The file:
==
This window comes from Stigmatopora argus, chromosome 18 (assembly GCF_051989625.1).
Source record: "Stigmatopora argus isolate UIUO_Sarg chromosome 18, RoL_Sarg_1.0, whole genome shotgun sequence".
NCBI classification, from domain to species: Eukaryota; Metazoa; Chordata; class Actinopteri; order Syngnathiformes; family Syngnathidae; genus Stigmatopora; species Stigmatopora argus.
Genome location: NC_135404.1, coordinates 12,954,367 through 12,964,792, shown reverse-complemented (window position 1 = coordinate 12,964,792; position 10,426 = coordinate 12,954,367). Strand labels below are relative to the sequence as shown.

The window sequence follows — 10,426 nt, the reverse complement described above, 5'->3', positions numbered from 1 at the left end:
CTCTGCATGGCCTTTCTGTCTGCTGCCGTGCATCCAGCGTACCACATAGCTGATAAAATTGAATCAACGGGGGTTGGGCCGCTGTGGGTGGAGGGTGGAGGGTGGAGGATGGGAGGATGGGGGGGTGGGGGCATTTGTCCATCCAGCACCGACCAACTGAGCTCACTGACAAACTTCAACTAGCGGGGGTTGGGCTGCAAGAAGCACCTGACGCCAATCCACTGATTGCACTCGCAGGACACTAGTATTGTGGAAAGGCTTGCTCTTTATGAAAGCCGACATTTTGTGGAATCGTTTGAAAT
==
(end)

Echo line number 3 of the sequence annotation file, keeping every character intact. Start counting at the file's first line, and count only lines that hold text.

NCBI classification, from domain to species: Eukaryota; Metazoa; Chordata; class Actinopteri; order Syngnathiformes; family Syngnathidae; genus Stigmatopora; species Stigmatopora argus.